Have People Died While Playing Paintball?

Paintball Is a Safe Sport and Deadly Accidents Are Rare

Paintball game (speedball)

Petr Kadlec/Wikimedia Commons/CC by SA 3.0 

Paintball is a very safe sport, but the short answer is yes, there are several confirmed cases of people who have been killed while playing paintball and some anecdotal stories. Overall, there have been very few deaths from paintball and most of those have been related to carelessness or indirect causes.

Have People Died Being Hit in a Paintball Game?

There have been a few instances reported in which men have died (either during or shortly after a game) from heart attacks after being shot in the chest. Anyone who has played paintball knows that getting hit when you are not expecting it can surprise you. If you are nearly ready to have a heart attack, that surprise could be the difference that pushes you over the edge.

Tip: Anyone who participates in active sports and has a preexisting condition should consult with their doctor before playing. 

In another incident, The Telegraph reported in a 2001 story that a 39-year-old man died from a stroke a few days after a paintball game. Though he did have a history of migraines, he also received a shot to the back of his head by another player from about 8-10 feet away. It is stories like this that remind us that paintballs can travel as fast as 200 mph and that we should be careful in our aim while on the field, especially in close proximity.

Tip: If you or another player receives a hit to an unprotected part of the head, keep a close eye on them. It would be best to seek medical attention to ensure nothing is wrong.

The Hidden Dangers of Handling CO2 Tanks

The second way that several people have been killed is from CO2 tanks firing like rockets. The valve on a CO2 tank screws into the bottle, and is generally held in place by epoxy or a thread lock. When a consumer removes the valve, they have to break the thread lock. When the valve is replaced, it is now easier to unscrew.

What has happened is that players have tried to unscrew their full CO2 tank from their gun and in the process have actually unscrewed the bottle from the valve. When the valve comes off the bottle, the bottle becomes a rocket and can kill by blunt trauma.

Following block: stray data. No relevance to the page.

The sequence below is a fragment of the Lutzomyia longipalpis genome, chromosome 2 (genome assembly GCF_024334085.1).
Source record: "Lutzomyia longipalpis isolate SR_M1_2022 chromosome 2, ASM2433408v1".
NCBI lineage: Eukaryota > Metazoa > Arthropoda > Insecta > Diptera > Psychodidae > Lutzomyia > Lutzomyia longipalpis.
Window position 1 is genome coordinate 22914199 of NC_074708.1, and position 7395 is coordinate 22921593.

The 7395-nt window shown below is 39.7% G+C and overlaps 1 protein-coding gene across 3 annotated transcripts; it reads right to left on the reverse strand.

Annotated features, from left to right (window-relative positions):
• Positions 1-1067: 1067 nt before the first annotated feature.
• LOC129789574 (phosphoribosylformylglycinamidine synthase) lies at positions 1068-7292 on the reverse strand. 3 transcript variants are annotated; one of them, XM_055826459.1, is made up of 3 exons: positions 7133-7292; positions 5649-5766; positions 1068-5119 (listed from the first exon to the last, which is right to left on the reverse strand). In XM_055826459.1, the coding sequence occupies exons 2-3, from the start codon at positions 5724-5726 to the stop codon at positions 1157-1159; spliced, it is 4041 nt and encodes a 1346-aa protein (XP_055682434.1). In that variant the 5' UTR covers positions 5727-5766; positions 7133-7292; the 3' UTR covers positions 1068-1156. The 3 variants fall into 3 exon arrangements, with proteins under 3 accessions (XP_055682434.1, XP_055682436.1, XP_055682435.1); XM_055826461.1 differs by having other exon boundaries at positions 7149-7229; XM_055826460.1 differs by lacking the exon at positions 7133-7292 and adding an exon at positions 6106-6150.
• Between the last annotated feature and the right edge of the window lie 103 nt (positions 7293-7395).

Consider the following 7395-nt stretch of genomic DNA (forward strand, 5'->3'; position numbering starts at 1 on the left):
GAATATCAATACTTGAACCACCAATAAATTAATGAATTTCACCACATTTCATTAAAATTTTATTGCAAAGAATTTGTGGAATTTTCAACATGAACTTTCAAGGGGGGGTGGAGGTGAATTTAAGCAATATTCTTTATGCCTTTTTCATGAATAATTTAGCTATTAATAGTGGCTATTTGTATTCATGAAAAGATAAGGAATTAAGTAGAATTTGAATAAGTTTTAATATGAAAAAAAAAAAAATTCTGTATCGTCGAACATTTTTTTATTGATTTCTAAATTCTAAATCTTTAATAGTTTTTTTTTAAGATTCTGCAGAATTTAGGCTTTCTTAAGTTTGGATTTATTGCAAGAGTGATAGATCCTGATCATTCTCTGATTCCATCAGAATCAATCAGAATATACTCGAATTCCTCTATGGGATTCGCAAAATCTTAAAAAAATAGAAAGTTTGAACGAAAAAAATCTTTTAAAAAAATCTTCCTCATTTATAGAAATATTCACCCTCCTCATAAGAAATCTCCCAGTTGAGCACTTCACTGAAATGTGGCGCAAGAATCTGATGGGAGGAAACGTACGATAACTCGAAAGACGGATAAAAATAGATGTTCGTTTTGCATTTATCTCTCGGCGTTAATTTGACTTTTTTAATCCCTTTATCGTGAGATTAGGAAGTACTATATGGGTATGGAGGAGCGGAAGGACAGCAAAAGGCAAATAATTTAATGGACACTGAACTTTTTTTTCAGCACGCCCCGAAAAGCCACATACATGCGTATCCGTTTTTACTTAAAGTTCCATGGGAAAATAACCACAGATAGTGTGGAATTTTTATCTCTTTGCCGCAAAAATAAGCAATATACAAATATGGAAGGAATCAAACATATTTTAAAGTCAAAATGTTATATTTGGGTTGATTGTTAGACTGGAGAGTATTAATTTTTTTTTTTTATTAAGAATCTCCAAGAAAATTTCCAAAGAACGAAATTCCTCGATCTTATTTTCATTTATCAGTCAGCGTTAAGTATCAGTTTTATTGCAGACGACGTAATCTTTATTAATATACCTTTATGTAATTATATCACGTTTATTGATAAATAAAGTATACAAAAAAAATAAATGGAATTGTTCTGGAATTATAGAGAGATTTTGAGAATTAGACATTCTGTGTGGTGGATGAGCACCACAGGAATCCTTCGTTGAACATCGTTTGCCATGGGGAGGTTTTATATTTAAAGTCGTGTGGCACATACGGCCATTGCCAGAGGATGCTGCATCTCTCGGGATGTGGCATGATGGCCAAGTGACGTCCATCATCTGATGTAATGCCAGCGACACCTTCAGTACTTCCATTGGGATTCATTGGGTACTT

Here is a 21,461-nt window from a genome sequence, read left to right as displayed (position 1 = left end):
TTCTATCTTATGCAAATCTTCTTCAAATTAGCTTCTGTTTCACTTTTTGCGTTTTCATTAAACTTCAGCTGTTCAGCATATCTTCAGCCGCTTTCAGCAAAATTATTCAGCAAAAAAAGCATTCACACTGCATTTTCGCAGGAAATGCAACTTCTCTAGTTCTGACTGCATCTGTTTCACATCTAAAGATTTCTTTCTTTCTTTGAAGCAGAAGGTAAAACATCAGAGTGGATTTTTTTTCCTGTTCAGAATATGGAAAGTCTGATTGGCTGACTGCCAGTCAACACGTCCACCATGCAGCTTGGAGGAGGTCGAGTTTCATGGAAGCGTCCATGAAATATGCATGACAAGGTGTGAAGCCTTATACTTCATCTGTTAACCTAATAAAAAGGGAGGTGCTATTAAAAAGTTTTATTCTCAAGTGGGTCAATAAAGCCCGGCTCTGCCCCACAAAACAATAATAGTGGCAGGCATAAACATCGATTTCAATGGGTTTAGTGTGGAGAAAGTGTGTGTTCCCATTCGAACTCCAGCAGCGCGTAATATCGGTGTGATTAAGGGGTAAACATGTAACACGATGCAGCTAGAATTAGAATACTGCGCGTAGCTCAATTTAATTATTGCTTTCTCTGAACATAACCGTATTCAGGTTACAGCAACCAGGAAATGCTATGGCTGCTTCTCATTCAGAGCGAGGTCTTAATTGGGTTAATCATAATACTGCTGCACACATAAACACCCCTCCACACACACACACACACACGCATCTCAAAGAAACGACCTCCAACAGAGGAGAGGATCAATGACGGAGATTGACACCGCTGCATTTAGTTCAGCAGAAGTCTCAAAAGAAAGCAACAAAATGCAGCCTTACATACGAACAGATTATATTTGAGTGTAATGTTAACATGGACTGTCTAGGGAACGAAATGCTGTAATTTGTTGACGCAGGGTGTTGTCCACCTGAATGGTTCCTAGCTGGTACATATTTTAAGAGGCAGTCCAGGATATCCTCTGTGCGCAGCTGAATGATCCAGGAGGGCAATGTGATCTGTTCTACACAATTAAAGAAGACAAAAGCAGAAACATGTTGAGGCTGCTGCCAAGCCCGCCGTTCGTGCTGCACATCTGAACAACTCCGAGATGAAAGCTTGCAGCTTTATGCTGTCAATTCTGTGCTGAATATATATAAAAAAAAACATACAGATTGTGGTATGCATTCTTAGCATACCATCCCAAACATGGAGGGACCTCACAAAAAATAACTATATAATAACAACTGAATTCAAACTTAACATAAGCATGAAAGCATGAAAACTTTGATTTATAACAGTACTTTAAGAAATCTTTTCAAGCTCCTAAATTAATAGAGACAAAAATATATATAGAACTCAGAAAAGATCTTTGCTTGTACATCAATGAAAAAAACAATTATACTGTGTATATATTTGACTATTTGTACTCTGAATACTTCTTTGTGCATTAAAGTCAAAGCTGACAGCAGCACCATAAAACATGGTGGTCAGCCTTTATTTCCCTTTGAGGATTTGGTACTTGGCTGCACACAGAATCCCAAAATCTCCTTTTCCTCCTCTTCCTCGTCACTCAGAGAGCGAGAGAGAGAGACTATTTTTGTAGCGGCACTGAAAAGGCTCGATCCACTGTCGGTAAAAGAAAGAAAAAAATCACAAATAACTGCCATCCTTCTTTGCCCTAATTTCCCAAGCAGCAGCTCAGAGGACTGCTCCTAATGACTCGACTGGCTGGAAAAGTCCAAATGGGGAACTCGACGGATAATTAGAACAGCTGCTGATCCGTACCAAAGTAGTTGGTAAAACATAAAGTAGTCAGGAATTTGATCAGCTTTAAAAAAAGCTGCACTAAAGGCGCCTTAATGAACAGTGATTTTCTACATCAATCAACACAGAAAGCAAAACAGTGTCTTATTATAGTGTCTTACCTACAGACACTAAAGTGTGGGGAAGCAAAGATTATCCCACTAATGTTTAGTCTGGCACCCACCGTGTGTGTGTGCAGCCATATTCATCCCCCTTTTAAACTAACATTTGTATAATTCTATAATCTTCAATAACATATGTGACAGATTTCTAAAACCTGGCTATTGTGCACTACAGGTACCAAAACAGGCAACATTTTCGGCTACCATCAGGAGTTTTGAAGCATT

Companies have learned that people will remove valves and then improperly replace them. Since 2003, valves have an added safety feature: if you begin to unscrew the valve, it will begin to leak before you can completely remove the valve from the bottle. The effect is that CO2 rockets should not occur with newer tanks.

Tip: It is best to never remove the valve at home, even with these newer tanks. Also, adults who have carefully reviewed proper procedure should disassemble paintball guns after the games. Children may not pay close attention to safety matters after the excitement of a game.

Any other paintball-related deaths are indirect to the game and often caused by absolute carelessness. Again, there are very few of these, but they do warrant mention if only to add to the discussion of safety:

  • A young paintball player was reportedly run over by a hayride vehicle near a paintball field.
  • One report states that teenagers were shooting paintball guns at random cars. An angry driver ran the teens' car off the road and one was ejected and killed.

Is the Paintball Gun a Deadly Weapon?

No. While someone could come up with some crazy way to use paintball guns as a deadly weapon (maybe as a bludgeon), a paintball gun cannot kill a person when used as it is intended (or even as it wasn't intended). Paintball guns simply do not shoot fast enough and the projectile is not heavy enough to cause any permanent damage.

To the best of our knowledge, nobody has ever been killed by being hit by a paintball where the paintball was the cause of a fatal injury. The biggest risk is for eye injury when people play without a mask or remove their mask while on the field.

How to Prevent Serious Paintball Injuries

Almost every paintball-related death is preventable. Of course, accidents can happen, but the majority can be avoided if everyone on the field follows the basic safety rules and uses common sense.